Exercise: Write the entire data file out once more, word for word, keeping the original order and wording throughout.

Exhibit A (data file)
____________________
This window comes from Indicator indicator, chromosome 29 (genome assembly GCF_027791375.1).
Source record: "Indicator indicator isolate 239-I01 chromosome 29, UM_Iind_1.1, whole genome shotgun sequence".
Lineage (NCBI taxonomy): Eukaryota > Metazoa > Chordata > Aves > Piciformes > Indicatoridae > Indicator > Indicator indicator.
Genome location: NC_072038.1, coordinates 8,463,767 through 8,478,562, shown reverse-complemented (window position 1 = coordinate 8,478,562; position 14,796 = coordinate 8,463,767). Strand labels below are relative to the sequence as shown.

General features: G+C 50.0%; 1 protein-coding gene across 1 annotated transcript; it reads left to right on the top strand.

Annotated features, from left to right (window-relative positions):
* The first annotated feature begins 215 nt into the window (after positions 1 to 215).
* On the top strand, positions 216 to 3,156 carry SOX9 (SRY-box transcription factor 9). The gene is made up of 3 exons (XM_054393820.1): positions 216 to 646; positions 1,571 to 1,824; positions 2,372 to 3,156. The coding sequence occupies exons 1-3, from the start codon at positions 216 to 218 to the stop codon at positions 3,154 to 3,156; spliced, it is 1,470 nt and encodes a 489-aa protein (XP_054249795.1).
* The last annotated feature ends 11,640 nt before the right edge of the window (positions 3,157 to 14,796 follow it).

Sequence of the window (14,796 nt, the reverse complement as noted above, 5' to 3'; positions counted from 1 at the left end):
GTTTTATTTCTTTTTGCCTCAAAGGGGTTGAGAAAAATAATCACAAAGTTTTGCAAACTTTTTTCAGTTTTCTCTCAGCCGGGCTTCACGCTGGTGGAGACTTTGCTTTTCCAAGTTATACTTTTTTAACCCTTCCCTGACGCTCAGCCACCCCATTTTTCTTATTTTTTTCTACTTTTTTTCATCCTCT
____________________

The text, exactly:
This window comes from Indicator indicator, chromosome 29 (genome assembly GCF_027791375.1).
Source record: "Indicator indicator isolate 239-I01 chromosome 29, UM_Iind_1.1, whole genome shotgun sequence".
Lineage (NCBI taxonomy): Eukaryota > Metazoa > Chordata > Aves > Piciformes > Indicatoridae > Indicator > Indicator indicator.
Genome location: NC_072038.1, coordinates 8,463,767 through 8,478,562, shown reverse-complemented (window position 1 = coordinate 8,478,562; position 14,796 = coordinate 8,463,767). Strand labels below are relative to the sequence as shown.

General features: G+C 50.0%; 1 protein-coding gene across 1 annotated transcript; it reads left to right on the top strand.

Annotated features, from left to right (window-relative positions):
* The first annotated feature begins 215 nt into the window (after positions 1 to 215).
* On the top strand, positions 216 to 3,156 carry SOX9 (SRY-box transcription factor 9). The gene is made up of 3 exons (XM_054393820.1): positions 216 to 646; positions 1,571 to 1,824; positions 2,372 to 3,156. The coding sequence occupies exons 1-3, from the start codon at positions 216 to 218 to the stop codon at positions 3,154 to 3,156; spliced, it is 1,470 nt and encodes a 489-aa protein (XP_054249795.1).
* The last annotated feature ends 11,640 nt before the right edge of the window (positions 3,157 to 14,796 follow it).

Sequence of the window (14,796 nt, the reverse complement as noted above, 5' to 3'; positions counted from 1 at the left end):
GTTTTATTTCTTTTTGCCTCAAAGGGGTTGAGAAAAATAATCACAAAGTTTTGCAAACTTTTTTCAGTTTTCTCTCAGCCGGGCTTCACGCTGGTGGAGACTTTGCTTTTCCAAGTTATACTTTTTTAACCCTTCCCTGACGCTCAGCCACCCCATTTTTCTTATTTTTTTCTACTTTTTTTCATCCTCT